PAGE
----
The Safety Leader of the future will be different to the Safety Leader of today. How different? We predict the role will be vastly different.
The term VUCA that was created by the US Military is used to describe a workplace that is Volatile, Uncertain, Complex and Ambiguous. This is the work environment that many Safety Leaders face today. But are they adequately prepared to deal with it? No!
Globalisation and digitisation are just two factors creating significant impacts on a changing workplace. We are already witnessing widespread mental health issues due to the changes we face, not only at work, but in the home and community also.
In this presentation we will discuss strategies to nurture and develop our Safety Leaders of the future. Not only for their own personal wellbeing, but for the health and safety of the organisations that they lead.
We will discuss the 70 – 20 – 10 principle of learning and development, share successful case studies and explore the contribution of formal learning, coaching, mentoring and perhaps most importantly, the influence of role models.
Most organisations think of personal safety in terms of hazards, knowledge or conscious decisions. Although these have merit, and may be part of an overall solution, they are not enough to prevent all incidents in mining. So, what is missing?
Neuroscience estimates that 95% of what we do is subconscious. That is, the majority of our actions are mostly done while on autopilot, and not just low risk ones. We are aware of what we are doing, but we are not making “active” conscious decisions from step to step. This is not because of psychology; it is because of the brain chemistry in humans that resulted from evolution.
Although being in autopilot serves us well most of the time, it can also result in unintentional incidents. The solution is not to do away with autopilot (as if we could), but to use behaviour-change science to help people be safer.
Drawing on the latest research, this presentation explores the role played by inattention and distraction while being on autopilot. If people can understand (without blame or fault) how unintentional incidents come about, and how these can be minimised, they engage more fully, comply more and make “safer” conscious decisions. This enables people to contribute with more purpose to a positive safety culture, thereby improving safety performance significantly.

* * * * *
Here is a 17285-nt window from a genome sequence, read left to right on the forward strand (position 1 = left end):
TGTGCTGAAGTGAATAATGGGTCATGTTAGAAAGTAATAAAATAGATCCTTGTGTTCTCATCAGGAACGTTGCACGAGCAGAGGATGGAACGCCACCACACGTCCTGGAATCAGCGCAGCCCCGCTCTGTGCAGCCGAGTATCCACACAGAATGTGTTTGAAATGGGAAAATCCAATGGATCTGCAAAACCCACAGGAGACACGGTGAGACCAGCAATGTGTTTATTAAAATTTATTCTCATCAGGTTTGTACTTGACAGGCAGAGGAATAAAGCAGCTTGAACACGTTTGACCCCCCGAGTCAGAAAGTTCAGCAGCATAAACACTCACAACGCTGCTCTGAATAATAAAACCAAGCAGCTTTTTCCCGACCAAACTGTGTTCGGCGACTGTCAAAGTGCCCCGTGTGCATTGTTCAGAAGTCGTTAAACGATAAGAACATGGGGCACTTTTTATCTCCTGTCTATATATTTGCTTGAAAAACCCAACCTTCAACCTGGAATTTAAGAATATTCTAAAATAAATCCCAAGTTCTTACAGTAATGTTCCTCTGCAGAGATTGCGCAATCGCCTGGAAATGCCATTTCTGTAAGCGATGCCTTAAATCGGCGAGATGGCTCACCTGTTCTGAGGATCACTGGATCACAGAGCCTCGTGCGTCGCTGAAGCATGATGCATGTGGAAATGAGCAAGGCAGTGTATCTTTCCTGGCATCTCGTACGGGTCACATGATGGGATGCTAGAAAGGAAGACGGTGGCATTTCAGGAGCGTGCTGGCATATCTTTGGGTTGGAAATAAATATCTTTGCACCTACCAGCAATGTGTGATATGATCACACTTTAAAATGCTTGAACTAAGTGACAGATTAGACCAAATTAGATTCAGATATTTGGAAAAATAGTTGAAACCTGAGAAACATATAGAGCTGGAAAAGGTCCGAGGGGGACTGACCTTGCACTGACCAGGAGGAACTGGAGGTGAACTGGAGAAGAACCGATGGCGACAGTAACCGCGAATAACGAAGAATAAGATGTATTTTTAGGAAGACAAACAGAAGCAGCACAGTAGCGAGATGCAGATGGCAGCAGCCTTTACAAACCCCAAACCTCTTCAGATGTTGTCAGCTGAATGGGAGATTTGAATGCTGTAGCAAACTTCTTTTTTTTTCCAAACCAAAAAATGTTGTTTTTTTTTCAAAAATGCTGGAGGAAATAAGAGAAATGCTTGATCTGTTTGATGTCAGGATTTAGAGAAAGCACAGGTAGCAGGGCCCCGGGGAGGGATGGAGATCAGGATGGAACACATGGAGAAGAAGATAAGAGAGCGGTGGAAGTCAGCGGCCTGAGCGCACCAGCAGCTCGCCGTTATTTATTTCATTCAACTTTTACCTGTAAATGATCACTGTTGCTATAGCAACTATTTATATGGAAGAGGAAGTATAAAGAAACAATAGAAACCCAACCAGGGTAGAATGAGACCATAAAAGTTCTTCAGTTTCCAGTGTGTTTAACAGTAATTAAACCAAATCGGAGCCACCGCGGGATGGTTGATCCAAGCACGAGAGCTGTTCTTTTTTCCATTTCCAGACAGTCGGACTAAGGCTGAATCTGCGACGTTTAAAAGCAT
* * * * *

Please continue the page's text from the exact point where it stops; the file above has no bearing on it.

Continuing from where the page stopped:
Safety performance data collected from 7 Australian coal mine operations (open cut and underground) show an average of 60% reduction in TRIFR within 2 years.
Kellen Timboe – Account Manager, Caterpillar Solutions, Caterpillar of Australia
Adam Austin – Health and Safety Manager, HSE Mining
Getting buy-in to big safety change at every level of the organisation, from the leadership team to the operator crews, is an essential component of any culture-change process. This presentation will offer hands-on insights into how HSE Mining applied culture change methodologies to engage their employees in the rollout of the latest fatigue risk management technology.
Further we will discuss how the solution helped HSE in achieving immediate and dramatic safety performance outcomes. Caterpillar Solutions will discuss how the latest safety technologies can bring you even closer to your Zero Harm goals when implemented with your employees at the core. You can’t predict how your individual employees will react to a new organizational wide safety technology initiative but, you can plan to help them through the process.